The Development and Management of Spasticity Following Traumatic Brain Injury

  • Patricia B. Jozefczyk
Part of the Current Clinical Neurology book series (CCNEU)


Traumatic brain injury (TBI) results from either a penetrating skull injury or closed trauma to the head, and is a major health problem in the United States and worldwide. Penetrating head injuries account for approx 10% of all traumatic injuries and closed head trauma for the other 90%. These injuries tend to occur more commonly in males. There is a bimodal peak of incidence, with males between 16 and 25 yr of age and people over the age of 65 yr tending to have more TBIs (1). Motor-vehicle accidents account for at least 50% of all TBIs with falls, assaults and violence, and sports and recreational accidents following. Approximately fifty to seventy-five thousand people per year in the United States suffer a severe TBI and approx one-third to one-half of those die (2). The remaining survive with varying degrees of cognitive and neurologic damage.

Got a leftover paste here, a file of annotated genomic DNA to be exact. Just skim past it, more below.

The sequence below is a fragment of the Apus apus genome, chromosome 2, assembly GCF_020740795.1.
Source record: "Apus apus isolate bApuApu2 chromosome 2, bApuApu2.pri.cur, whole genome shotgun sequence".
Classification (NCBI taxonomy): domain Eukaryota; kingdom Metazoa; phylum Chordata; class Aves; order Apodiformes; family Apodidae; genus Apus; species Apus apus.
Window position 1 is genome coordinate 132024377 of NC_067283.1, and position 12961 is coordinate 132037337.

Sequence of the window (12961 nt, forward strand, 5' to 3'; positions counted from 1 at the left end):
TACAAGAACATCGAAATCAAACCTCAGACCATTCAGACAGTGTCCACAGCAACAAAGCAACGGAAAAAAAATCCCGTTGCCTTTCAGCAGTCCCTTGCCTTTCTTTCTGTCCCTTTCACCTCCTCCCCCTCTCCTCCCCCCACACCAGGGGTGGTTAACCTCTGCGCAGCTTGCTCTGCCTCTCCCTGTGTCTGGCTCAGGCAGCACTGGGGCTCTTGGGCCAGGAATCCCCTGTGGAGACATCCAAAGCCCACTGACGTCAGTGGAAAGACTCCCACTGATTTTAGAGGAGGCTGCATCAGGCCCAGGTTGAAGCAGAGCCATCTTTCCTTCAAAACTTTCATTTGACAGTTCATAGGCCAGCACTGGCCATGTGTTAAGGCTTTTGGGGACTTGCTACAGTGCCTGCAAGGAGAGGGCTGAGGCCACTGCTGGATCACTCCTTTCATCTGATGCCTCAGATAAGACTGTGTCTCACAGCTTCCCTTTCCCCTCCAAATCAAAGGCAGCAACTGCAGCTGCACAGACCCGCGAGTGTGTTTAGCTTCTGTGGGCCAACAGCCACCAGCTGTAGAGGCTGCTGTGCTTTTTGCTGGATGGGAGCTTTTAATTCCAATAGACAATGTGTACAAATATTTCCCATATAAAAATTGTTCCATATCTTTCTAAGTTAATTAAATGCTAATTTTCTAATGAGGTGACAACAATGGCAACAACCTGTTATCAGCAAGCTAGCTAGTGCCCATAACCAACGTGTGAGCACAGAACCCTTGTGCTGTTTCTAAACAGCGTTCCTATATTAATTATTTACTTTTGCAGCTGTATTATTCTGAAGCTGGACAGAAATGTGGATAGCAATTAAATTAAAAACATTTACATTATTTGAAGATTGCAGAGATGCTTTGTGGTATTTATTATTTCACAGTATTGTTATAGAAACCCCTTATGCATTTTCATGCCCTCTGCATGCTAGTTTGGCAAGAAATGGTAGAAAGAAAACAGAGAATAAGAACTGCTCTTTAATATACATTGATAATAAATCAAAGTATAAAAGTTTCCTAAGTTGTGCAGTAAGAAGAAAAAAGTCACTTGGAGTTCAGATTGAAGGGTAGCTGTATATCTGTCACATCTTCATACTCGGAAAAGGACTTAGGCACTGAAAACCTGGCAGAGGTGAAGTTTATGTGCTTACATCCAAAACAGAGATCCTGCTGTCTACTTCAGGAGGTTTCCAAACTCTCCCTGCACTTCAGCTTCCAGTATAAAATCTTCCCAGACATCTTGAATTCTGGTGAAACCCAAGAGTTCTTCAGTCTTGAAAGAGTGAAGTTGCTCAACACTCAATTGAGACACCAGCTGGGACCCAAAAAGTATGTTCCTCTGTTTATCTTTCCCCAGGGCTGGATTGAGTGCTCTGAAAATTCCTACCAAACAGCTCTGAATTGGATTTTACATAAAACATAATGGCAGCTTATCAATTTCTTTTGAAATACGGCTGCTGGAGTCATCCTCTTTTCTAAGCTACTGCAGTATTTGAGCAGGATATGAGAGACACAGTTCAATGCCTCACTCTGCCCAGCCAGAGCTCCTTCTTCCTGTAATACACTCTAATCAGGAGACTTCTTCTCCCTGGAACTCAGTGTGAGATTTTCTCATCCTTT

Traumatic Brain Injury Cerebral Palsy Botulinum Toxin Heterotopic Ossification Severe Traumatic Brain Injury 
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© Springer Science+Business Media New York 2002

Authors and Affiliations

  • Patricia B. Jozefczyk

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